Example 3: When giving our daughter her first bath, we could not find the scrubby brush that we used on Daughter #1 at that age.  Nor could we find an infant sized towel.  All of these things were in a closest that ScrapperMom had planned to go through and clean this week, before the baby was due.  Since baby came early, I found myself standing there holding a reasonably clean, wet, crying newborn who I eventually wrapped in a couple of receiving blankets to dry her.

This lesson can be extrapolated to many areas of our lives, especially personal finance. Are you prepared? Do you have an emergency fund? Life insurance? Disability insurance?

Lesson #2:

  • You have to look out for yourself first.

Over the days immediately following the birth, I found myself playing host to everyone from the midwives to family and friends. Because the birth was in our house, I went into host mode. I realized only after the fact that they were all there for us, not the other way around. When people were in our house, I neglected many of the things that I should have been doing: laundry, dishes, toddler naps, doggie care, etc. I should have been more careful about not letting guests interrupt what needed to get done, because this just bunched all of these chores into a shorter period of time later (and left us with a surly 2 year old). Better yet, I should have asked these people to help me get these things done so that I could make sure that we all got enough rest after a busy few days.

We must also look out for ourselves when it comes to personal finance. No one cares more about your money than you do. We must manage our own retirement accounts, we must fund retirement accounts before college funds, we must be responsible for our own finances because no one else is going to do it for us.

I have several more lessons that we have learned that I will share in another post soon. Do you have any experience with home births or comments or questions about ours? We’d like to hear about it in the Comments section below.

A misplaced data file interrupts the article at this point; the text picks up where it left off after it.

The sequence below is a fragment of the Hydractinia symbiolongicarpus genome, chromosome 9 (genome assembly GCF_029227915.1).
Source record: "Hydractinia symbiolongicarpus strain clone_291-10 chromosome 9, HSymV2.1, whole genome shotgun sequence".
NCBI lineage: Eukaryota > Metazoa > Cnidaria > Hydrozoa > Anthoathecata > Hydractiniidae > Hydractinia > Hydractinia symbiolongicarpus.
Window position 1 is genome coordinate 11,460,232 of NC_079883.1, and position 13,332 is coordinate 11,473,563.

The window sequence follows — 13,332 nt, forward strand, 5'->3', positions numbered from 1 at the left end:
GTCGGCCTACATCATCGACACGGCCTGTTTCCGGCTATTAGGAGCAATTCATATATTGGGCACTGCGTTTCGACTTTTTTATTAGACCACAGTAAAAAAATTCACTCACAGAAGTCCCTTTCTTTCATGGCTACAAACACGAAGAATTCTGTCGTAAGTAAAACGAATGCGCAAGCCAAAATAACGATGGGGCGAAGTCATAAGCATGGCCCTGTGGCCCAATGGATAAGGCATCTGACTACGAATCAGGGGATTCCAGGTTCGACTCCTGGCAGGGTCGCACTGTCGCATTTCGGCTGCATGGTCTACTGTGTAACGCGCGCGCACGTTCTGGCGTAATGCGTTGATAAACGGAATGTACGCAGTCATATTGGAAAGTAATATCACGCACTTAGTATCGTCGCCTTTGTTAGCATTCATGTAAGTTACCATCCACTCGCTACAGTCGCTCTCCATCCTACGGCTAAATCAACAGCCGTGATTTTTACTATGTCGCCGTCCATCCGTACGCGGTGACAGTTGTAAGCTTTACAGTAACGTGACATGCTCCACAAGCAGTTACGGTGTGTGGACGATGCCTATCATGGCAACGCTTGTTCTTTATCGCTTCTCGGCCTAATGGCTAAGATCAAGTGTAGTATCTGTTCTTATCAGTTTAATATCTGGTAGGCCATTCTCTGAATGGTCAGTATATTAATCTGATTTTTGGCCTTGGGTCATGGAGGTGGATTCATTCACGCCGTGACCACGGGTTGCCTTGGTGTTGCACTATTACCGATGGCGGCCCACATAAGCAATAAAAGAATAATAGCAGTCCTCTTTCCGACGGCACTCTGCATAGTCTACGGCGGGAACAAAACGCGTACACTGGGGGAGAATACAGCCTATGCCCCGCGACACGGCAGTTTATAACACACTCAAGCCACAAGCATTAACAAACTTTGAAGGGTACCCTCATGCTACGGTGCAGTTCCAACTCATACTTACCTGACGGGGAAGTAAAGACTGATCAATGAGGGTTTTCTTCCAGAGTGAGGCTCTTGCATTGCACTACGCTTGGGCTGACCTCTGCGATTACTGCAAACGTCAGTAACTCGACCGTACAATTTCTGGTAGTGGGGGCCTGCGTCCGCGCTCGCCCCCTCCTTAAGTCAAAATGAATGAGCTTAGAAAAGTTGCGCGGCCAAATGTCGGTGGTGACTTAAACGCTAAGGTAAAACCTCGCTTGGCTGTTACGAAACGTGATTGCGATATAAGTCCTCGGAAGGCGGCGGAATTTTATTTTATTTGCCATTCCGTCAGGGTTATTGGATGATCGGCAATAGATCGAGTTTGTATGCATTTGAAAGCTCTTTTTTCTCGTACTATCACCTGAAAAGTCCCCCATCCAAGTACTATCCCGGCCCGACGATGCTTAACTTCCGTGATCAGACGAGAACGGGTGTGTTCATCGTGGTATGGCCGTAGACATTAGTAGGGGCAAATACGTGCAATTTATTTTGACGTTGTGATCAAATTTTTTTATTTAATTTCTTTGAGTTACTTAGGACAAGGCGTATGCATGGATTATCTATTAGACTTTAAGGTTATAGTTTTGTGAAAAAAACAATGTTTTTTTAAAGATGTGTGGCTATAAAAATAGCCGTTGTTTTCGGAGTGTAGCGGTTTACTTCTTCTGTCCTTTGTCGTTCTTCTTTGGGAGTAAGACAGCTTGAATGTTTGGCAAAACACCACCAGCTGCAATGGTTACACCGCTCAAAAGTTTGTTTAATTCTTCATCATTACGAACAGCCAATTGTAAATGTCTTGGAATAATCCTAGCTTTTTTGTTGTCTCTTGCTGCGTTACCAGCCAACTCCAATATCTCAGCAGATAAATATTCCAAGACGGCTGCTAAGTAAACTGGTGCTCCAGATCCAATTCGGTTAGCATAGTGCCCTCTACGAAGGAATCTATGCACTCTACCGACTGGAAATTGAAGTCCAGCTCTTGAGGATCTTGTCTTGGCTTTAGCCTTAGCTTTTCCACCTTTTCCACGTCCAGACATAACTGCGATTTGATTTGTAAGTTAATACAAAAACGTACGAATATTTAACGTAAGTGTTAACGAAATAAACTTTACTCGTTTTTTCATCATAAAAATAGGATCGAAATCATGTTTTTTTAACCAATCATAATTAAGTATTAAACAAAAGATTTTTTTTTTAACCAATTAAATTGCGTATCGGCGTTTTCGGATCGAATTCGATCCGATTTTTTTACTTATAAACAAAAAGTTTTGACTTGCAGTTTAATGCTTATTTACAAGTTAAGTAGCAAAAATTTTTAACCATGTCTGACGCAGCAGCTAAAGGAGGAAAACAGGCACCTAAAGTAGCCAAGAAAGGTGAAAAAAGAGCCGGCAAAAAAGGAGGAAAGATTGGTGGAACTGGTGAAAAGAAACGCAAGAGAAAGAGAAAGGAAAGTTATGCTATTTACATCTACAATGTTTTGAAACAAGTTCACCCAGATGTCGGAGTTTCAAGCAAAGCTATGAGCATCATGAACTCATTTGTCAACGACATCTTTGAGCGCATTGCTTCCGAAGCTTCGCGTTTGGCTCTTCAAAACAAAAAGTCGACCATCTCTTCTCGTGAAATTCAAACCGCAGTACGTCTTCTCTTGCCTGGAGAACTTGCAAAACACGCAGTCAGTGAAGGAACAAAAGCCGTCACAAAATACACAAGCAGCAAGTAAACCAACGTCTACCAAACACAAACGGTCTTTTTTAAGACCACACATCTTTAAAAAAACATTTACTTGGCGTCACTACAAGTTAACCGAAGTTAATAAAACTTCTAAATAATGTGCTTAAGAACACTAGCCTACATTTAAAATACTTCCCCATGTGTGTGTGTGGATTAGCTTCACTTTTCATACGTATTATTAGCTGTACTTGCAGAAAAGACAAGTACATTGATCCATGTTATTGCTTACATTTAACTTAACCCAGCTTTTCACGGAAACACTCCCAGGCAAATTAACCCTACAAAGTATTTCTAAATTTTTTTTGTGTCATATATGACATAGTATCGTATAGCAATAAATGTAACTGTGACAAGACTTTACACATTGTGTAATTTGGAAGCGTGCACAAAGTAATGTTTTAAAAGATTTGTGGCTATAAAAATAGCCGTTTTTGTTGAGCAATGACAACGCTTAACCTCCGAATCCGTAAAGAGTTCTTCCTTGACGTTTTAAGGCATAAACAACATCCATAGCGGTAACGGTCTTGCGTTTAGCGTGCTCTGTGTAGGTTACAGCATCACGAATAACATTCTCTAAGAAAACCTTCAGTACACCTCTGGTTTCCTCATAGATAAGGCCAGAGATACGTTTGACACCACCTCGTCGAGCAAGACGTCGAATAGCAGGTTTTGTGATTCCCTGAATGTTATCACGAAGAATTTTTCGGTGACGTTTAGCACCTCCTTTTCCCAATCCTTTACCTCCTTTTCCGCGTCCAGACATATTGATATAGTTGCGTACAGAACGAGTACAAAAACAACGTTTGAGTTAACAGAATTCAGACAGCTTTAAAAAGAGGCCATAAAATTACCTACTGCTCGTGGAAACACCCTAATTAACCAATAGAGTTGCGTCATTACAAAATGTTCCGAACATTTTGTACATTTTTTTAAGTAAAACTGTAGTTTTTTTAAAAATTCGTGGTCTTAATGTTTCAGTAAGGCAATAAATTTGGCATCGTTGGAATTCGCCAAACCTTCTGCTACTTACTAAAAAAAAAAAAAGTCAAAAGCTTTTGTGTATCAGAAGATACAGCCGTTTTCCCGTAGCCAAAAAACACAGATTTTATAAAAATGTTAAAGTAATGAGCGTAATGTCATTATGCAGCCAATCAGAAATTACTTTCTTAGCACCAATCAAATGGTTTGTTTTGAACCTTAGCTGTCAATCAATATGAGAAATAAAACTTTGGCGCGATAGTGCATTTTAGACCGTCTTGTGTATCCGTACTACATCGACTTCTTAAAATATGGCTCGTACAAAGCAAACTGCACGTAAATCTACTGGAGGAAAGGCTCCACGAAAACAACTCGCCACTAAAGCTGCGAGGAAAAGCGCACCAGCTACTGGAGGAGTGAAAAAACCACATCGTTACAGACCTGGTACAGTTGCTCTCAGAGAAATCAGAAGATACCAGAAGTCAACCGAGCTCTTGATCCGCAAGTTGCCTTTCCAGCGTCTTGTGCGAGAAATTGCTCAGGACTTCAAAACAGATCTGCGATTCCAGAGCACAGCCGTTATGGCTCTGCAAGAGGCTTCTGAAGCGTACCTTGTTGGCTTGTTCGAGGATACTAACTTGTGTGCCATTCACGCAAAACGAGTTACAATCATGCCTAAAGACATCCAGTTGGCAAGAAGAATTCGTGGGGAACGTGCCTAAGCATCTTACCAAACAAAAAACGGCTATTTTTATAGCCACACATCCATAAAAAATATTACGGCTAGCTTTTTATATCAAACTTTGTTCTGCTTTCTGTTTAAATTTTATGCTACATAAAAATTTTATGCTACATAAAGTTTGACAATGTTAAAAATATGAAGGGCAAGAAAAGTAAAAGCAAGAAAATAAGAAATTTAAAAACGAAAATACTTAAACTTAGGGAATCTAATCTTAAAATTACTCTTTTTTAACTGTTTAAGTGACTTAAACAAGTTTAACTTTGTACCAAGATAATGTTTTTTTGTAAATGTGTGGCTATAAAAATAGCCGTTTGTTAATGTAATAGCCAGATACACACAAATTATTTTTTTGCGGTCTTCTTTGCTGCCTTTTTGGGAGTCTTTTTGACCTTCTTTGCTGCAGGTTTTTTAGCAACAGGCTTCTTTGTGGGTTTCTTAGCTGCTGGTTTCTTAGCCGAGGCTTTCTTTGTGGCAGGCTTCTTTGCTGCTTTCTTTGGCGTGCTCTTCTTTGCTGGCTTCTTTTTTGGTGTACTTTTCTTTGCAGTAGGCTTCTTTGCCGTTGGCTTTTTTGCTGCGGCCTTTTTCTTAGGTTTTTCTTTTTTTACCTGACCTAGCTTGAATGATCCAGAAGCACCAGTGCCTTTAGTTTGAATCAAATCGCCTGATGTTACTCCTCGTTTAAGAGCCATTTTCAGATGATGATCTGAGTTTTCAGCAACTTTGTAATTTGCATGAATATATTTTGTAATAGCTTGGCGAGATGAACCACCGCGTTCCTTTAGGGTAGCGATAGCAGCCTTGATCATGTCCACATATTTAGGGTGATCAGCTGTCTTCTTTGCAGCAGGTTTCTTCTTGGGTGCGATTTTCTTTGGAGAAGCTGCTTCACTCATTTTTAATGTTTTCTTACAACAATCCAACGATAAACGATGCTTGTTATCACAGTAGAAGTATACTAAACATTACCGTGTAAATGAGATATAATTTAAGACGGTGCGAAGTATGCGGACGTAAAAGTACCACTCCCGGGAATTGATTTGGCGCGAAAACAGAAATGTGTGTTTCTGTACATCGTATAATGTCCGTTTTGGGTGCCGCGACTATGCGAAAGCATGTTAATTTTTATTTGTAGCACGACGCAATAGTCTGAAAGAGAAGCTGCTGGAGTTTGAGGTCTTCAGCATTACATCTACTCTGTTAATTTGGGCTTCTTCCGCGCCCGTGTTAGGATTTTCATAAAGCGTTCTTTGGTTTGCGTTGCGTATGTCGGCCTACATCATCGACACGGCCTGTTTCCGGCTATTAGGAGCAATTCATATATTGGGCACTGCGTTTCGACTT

Daughter 2Just a quick note to let you all know that Daughter #2 was born on Saturday, January 10, 2009 at home.  She came into the world at 2:52pm weighing 6lbs. even and measuring 18.5″ in length.  She was 9 days early, but mom, baby, and big sister are all doing great.  ScrapperMom had a great birth experience thanks to the help of 3 great midwives and the support of our families.

I’ve learned a lot of lessons about having a second child, some financial, others not so much.  But I hope to share many of these lessons soon when time allows.

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Holiday

Creative Commons License photo figure credit: muha…

Happy New Year to all!  As we close the chapter on one year and move on to a new one, I find this to be an excellent time to reflect on the state of life in general, and for the purposes of this blog, Personal Finance.  If you’re a regular reader of this blog you will know that I am a big fan of automating personal finance:

  • Our cash back credit cards get billed directly to our bill-pay account at our bank and the bank automatically pays the full balance every month.
  • ING and Vanguard both automatically withdraw pre-set amounts from our checking account monthly to cover various savings goals like increasing the size of our emergency fund, Roth IRA contributions, savings to cover annual payment to insurance, etc.
  • Bill-pay automatically pays all of our fixed monthly expenses like our mortgage, student loans, car loans, etc.

The only things that we ever have to really worry about paying on time are utility bills, gas and electric.